In To Kill A Mockingbird, which character isn't supposed to chew gum?
Miss Maudie does not chew gum.
One day, Scout makes a discovery that for a child in the thirties would have been wondrous. This discovery is made in the knot-hole of a tree on the edge of the Radley property.
Some tinfoil was sticking in a knot-hole just above my eye level, winking at me in the afternoon sun. I stood on tiptoe, hastily looked around once more, reached into the hole, and withdrew two pieces of chewing gum minus their outer wrappers. (Ch. 4)
When Scout finds the gum in the tree, the reason that Jem does not want her to chew it is because he is not sure where it is from and whose it is. Remember that it did not have the wrapper. Scout assures him that she has been chewing it all day and did not die.
The children find a fresh package of chewing gum the next time, with all the gum still in the wrapper. They decide to write a letter to the owner of the gum, thanking him or her for giving it to them. However, they are not sure who is leaving the presents in the tree. When Scout suggests that it was Miss Maudie, Jem says it couldn’t be, because she doesn’t chew gum.
“Ar-r, Miss Maudie can’t chew gum—” Jem broke into a grin. “You know, she can talk real pretty sometimes. One time I asked her to have a chew and she said no thanks, that—chewing gum cleaved to her palate and rendered her speechless,” said Jem carefully. “ (Ch. 7)
What Miss Maudie is saying is that when she chews gum, it makes it hard for her to appreciate the taste of anything else. Therefore, it is not that she can't chew gum, she just doesn't like to chew it, because it sticks to her mouth.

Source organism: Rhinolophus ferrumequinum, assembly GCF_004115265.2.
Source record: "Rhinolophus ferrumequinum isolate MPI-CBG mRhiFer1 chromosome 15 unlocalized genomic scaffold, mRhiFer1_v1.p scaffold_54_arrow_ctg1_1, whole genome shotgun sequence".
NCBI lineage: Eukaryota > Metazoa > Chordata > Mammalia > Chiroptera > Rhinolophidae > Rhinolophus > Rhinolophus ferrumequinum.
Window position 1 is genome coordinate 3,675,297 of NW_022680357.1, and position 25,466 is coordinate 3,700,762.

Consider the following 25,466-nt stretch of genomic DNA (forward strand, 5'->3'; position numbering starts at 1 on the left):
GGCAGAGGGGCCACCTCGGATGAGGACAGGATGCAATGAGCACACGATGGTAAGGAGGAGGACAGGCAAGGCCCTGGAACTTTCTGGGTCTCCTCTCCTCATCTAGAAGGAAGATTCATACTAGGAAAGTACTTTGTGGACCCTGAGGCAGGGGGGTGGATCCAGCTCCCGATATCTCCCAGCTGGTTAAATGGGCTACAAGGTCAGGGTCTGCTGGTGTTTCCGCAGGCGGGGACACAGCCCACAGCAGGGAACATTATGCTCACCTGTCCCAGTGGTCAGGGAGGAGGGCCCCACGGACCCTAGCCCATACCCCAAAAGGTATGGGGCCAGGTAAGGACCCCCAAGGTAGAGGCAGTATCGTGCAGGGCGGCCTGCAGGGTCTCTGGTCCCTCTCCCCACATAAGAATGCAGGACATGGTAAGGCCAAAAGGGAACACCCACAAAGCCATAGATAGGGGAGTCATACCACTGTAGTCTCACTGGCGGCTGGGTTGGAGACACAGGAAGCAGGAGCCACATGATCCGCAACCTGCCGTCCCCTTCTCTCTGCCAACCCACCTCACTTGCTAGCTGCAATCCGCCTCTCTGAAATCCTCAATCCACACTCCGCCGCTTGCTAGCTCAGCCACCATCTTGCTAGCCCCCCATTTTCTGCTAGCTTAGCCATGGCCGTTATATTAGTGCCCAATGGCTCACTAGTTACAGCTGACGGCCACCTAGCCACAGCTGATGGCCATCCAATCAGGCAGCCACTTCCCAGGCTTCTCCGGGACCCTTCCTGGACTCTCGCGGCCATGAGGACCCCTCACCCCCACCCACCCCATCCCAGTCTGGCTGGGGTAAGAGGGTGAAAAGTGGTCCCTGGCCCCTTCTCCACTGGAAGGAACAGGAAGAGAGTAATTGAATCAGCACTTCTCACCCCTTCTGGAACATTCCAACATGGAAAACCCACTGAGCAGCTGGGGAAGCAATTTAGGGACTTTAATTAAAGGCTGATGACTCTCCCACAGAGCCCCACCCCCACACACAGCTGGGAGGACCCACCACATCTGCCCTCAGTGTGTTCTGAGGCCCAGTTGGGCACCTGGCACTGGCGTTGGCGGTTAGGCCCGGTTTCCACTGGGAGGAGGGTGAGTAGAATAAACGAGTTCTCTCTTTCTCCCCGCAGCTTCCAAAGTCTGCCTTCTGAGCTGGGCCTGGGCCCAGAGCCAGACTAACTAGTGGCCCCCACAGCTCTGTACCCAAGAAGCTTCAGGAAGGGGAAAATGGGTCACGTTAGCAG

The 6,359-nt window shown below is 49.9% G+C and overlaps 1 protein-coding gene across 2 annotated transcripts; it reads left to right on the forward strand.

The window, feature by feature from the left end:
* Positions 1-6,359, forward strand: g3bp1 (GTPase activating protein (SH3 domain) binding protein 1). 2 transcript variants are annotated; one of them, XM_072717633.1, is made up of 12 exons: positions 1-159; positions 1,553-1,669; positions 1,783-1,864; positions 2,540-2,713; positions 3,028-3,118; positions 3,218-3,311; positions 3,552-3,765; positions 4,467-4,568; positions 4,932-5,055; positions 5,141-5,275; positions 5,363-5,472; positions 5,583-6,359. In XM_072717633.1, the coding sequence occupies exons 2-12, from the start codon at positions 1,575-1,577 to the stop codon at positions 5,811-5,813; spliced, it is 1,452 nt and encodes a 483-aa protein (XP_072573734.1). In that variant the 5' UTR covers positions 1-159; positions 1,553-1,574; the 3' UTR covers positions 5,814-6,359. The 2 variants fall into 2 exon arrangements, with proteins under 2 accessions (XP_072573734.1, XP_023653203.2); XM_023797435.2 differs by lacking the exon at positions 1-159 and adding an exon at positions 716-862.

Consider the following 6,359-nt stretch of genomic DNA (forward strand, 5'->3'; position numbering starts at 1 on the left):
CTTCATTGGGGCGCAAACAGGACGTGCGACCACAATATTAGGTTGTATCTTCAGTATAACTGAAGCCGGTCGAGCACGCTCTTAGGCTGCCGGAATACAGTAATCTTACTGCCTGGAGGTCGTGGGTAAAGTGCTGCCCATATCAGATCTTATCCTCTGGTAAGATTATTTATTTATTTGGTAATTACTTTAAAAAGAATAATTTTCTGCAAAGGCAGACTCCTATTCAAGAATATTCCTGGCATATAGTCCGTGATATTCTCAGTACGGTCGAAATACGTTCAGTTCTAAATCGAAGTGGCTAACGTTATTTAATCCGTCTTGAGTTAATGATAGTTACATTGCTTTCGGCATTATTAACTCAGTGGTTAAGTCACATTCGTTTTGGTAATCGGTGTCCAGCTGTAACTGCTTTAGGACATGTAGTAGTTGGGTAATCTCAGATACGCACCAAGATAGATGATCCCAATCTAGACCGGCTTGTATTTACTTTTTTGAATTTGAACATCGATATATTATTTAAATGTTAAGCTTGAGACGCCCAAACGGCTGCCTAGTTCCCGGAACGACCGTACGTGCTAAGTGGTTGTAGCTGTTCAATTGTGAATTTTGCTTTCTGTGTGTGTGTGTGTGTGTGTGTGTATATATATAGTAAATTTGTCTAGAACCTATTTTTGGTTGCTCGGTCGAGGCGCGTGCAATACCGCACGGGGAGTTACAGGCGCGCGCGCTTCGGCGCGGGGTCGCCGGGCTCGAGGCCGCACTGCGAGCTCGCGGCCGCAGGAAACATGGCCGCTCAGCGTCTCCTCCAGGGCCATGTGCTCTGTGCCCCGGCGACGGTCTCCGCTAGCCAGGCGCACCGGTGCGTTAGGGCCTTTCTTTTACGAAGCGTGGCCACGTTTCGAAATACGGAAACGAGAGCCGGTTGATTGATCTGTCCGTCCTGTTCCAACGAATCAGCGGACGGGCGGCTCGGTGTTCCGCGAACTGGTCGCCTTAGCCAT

Eventually, the children realize that the tree is Boo Radley’s. Nathan Radley cements the knot-hole, claiming that the tree is sick. He does not want Boo communicating with the children. They are saddened by this. They have spent all of the summer trying to get Boo to come out, and now they have a way to connect with him.
The leaving of presents in the tree by Boo is an overture of friendship to Scout and Jem. He leaves them little trinkets that only have value to children. The fact that soap dolls, pennies, twine, and gum mean something to him shows that he either has the mind of a child or understands children. Nathan Radley clearly wants nothing to do with this. He tries to prevent the interaction either because he doesn’t understand it or because he feels it can lead to nothing good.